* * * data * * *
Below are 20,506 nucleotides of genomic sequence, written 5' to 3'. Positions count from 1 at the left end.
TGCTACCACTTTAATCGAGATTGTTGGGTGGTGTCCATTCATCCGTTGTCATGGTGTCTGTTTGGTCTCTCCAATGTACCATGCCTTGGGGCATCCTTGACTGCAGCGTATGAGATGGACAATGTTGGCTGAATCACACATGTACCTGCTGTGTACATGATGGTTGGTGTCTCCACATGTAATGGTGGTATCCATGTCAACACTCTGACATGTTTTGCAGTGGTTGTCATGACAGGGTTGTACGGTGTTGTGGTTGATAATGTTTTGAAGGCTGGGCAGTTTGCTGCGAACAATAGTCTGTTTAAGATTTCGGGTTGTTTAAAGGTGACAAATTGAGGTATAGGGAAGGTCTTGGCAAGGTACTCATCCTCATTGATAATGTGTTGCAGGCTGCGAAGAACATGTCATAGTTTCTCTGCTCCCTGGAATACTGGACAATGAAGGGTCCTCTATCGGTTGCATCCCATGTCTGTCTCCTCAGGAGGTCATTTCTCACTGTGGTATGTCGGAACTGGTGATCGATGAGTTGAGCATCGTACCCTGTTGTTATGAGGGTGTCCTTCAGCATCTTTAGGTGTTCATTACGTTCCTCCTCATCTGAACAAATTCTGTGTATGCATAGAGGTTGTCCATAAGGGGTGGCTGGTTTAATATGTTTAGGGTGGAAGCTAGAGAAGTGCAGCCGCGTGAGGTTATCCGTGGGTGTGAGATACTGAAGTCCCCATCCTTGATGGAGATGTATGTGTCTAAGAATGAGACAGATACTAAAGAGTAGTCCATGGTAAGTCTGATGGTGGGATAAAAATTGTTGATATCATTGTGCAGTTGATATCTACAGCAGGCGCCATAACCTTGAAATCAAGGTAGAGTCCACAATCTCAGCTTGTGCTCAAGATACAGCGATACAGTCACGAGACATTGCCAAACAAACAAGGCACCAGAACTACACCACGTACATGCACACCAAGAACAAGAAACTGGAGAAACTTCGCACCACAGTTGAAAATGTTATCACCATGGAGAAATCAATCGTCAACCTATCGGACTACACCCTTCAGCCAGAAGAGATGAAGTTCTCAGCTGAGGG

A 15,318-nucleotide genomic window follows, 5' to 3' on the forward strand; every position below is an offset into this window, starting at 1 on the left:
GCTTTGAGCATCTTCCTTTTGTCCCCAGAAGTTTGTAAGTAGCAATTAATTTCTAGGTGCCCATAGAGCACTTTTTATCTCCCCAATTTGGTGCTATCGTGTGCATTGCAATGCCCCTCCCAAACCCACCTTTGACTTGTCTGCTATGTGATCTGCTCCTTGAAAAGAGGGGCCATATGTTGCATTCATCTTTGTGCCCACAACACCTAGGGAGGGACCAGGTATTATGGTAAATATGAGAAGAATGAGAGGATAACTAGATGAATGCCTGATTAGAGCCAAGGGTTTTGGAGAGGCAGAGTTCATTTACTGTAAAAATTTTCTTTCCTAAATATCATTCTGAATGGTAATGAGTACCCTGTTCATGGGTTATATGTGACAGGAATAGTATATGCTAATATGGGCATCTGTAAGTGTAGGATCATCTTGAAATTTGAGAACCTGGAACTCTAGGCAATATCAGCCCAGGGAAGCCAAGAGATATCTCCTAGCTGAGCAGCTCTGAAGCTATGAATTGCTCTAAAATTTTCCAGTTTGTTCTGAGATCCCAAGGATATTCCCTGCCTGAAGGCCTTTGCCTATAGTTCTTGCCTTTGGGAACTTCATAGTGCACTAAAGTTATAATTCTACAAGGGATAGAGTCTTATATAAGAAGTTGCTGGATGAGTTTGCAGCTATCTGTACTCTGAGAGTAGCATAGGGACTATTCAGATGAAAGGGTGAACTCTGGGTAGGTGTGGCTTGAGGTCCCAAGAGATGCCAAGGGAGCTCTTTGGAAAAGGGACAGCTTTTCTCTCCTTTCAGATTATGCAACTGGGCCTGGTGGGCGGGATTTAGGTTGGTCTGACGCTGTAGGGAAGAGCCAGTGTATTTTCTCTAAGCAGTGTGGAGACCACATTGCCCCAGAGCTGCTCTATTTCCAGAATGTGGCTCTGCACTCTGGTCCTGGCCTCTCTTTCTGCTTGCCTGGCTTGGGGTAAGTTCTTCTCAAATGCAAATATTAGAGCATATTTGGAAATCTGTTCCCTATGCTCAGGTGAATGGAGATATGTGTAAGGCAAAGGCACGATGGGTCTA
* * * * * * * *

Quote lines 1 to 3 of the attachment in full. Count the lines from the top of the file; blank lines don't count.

Below are 20,506 nucleotides of genomic sequence, written 5' to 3'. Positions count from 1 at the left end.
TGCTACCACTTTAATCGAGATTGTTGGGTGGTGTCCATTCATCCGTTGTCATGGTGTCTGTTTGGTCTCTCCAATGTACCATGCCTTGGGGCATCCTTGACTGCAGCGTATGAGATGGACAATGTTGGCTGAATCACACATGTACCTGCTGTGTACATGATGGTTGGTGTCTCCACATGTAATGGTGGTATCCATGTCAACACTCTGACATGTTTTGCAGTGGTTGTCATGACAGGGTTGTACGGTGTTGTGGTTGATAATGTTTTGAAGGCTGGGCAGTTTGCTGCGAACAATAGTCTGTTTAAGATTTCGGGTTGTTTAAAGGTGACAAATTGAGGTATAGGGAAGGTCTTGGCAAGGTACTCATCCTCATTGATAATGTGTTGCAGGCTGCGAAGAACATGTCATAGTTTCTCTGCTCCCTGGAATACTGGACAATGAAGGGTCCTCTATCGGTTGCATCCCATGTCTGTCTCCTCAGGAGGTCATTTCTCACTGTGGTATGTCGGAACTGGTGATCGATGAGTTGAGCATCGTACCCTGTTGTTATGAGGGTGTCCTTCAGCATCTTTAGGTGTTCATTACGTTCCTCCTCATCTGAACAAATTCTGTGTATGCATAGAGGTTGTCCATAAGGGGTGGCTGGTTTAATATGTTTAGGGTGGAAGCTAGAGAAGTGCAGCCGCGTGAGGTTATCCGTGGGTGTGAGATACTGAAGTCCCCATCCTTGATGGAGATGTATGTGTCTAAGAATGAGACAGATACTAAAGAGTAGTCCATGGTAAGTCTGATGGTGGGATAAAAATTGTTGATATCATTGTGCAGTTGATATCTACAGCAGGCGCCATAACCTTGAAATCAAGGTAGAGTCCACAATCTCAGCTTGTGCTCAAGATACAGCGATACAGTCACGAGACATTGCCAAACAAACAAGGCACCAGAACTACACCACGTACATGCACACCAAGAACAAGAAACTGGAGAAACTTCGCACCACAGTTGAAAATGTTATCACCATGGAGAAATCAATCGTCAACCTATCGGACTACACCCTTCAGCCAGAAGAGATGAAGTTCTCAGCTGAGGG

A 15,318-nucleotide genomic window follows, 5' to 3' on the forward strand; every position below is an offset into this window, starting at 1 on the left: